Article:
The community room at the Exeter Library was filled with concerned citizens interested in hearing about topics that will be affecting their area. Senator Judith Schwank, of the 11th District, spoke to citizens of Exeter Township and the surrounding communities at a town hall meeting held on April 4. Schwank spoke about topics of transportation, liquor and lottery privatization, changes being made by the Corbett administration, Medicare and Medicaid, senior nutrition programs, property taxes and pension reform.
Schwank informed citizens what the privatization of liquor and lottery means for them, and how it will impact the Commonwealth. She explained that through liquor privatization, 3,500 PA Liquor Control Board employees and 20,000 distributor employees may lose their jobs. Revenue of up to $150 million per year will be lost by having liquor licenses become privatized.
“There will be approximately 5,000 licenses distributed across the state,” Schwank said, “it will also change how restaurants can sell wine and beer, it totally shakes up the system we have right now.” Schwank questioned if the state would see the money that the privatization would acquire.
Schwank stated that she personally spoke to small local distributors, employees of wine and spirit stores, some restaurant owners, hotels and distributors. “A lot of them are fearful... in order for them to expand they’re going to have to buy a license,” she explained, which can be expensive. Supermarkets would be permitted to sell alcohol from 7 a.m. to 11 p.m. Monday through Saturday; Sunday will continue to be non-sales day. “I worry about...with this new system, whether we would have the same carding, making sure people are actually old enough to by this stuff,” Schwank said. Lottery privatization is also being considered by the state.
Attorney General Kathleen Kane told the Governor that he could not go forward on the contract with Camelot, the British company that would privatize the management of lottery. “One of the things that this company is going to do is add Keno, a different kind of lottery game, but it’s more like gambling,” Schwank said. Keno is highly addictive and more like gambling than a traditional lotto game. Schwank said Corbett has taken a step back and trying to work with the contract to see if Camelot can come up with a program that can manage the lottery better. “When you expand gambling, it’s the legislature that has to vote on this, not the Governor who makes the decision,” the Senator said.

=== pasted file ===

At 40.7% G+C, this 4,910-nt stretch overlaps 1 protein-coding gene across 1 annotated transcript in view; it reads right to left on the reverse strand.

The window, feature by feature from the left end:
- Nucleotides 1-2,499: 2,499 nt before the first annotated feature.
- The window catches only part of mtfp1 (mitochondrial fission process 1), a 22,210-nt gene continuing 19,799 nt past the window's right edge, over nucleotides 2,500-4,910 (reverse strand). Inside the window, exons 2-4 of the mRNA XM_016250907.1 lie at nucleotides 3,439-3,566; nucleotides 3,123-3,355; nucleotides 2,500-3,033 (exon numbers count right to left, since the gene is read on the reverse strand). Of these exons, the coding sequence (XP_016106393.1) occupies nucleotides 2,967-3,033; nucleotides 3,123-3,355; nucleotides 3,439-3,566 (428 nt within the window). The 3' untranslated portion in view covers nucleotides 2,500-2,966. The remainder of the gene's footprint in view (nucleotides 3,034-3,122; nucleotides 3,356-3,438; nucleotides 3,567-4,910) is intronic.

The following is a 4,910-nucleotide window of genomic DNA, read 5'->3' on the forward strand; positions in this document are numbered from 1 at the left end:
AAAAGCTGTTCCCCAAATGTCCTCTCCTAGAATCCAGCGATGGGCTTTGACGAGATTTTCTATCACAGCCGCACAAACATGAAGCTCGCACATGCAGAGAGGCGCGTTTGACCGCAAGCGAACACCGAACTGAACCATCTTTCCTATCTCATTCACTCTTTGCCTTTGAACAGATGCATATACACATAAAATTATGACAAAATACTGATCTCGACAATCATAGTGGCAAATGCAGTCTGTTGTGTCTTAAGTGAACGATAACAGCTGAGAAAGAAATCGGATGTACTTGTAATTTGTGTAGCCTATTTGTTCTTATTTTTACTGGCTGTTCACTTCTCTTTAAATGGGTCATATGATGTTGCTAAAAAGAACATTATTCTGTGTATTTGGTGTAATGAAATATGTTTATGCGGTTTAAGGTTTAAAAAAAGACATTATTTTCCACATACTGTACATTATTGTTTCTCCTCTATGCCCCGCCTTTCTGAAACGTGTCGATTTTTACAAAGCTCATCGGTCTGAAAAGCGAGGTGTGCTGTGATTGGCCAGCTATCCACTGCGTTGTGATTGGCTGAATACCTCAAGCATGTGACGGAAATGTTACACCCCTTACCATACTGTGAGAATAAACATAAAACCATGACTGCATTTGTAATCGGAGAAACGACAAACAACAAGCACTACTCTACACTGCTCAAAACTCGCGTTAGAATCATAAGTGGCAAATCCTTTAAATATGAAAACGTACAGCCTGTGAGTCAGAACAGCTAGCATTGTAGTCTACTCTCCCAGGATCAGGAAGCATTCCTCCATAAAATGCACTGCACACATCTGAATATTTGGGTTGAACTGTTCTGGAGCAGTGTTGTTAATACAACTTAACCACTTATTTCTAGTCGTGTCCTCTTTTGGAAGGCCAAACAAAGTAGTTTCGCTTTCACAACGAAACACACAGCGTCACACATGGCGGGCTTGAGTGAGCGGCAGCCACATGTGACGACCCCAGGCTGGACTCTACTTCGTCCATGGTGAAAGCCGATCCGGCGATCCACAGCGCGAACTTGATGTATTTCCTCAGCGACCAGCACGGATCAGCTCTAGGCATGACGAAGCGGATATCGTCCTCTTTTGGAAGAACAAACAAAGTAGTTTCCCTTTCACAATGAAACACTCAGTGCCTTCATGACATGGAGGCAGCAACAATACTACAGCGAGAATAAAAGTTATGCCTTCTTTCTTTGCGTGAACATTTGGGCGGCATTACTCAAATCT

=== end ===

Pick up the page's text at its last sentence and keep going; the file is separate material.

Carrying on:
Schwank spoke about the Medicaid expansion that would serve about 600,000 more working people. “This would help the kind of people who have lost their jobs during the recession are working jobs,” Schwank said, adding that if an employer has less than 50 employees, they don’t have to provide health care. “Gov. Corbett is working on this right now,” Schwank said, wanting to make sure this is a program that actually works.
Schwank informed the community about some programs that senior citizens should be taking advantage of, such as a seniors farmers’ market nutrition program and property tax/rent rebates. “Beginning in June, the Berks County Area Agency of Aging will be that you can use to go to farmers’ markets to buy produce,” she said. Seniors who turn 60 years of age by December 31 can redeem the vouchers for PA grown fresh produce at farmers’ markets and roadside stands. To qualify, a single person must make an income of less than $21,257 per year, and two seniors need to make less than $28,694 per year. “If you meet those requirements, they’re a great bargain,” Schwank said. The vouchers are on a first come, first serve basis. “They’re very popular, so if you want them, make sure you sign up for them,” said Schwank.
Schwank spoke on property tax elimination, speaking on the House and Senate bill 76. “Sales tax would increase from 6% to 7% on a lot more items than we currently pay sales tax on in Pennsylvania. Food would be included in that, but not foods that are considered nutritious foods,” she explained. Food on the Women Infant and Children (WIC) list would be excluded, things like dairy and grain products. “Magazines, clothing would be added to this, if you spent more than $50 at one time, on one receipt, you would pay the 7% sales tax,” she said. The City of Philadelphia currently has an 8% tax within city limits. “Everybody could pay their fair share... sales tax is considered to be one of the fairer ways to make sure that every body helps to pay for school funding. The other part would be the state personal income tax would go from 3.07%... that would be increased to 4.34%. If we can do that, that would currently replace the amount of funding that is generated in local communities for school funding. It’s about $11 billion, give or take, is what that would generate,” Schwank said, who is a cosponsor on the bill.
Schwank offered a Q&A session, where citizens asked the Senator questions about preventing crime, the Marshalls Shale, charter schools and children and youth services. To contact the Senator about your concern call 610-929-2151, or write to Sen. Judy Schwank, 1940 N. 13th St., Suite 232, Reading, PA, 19604.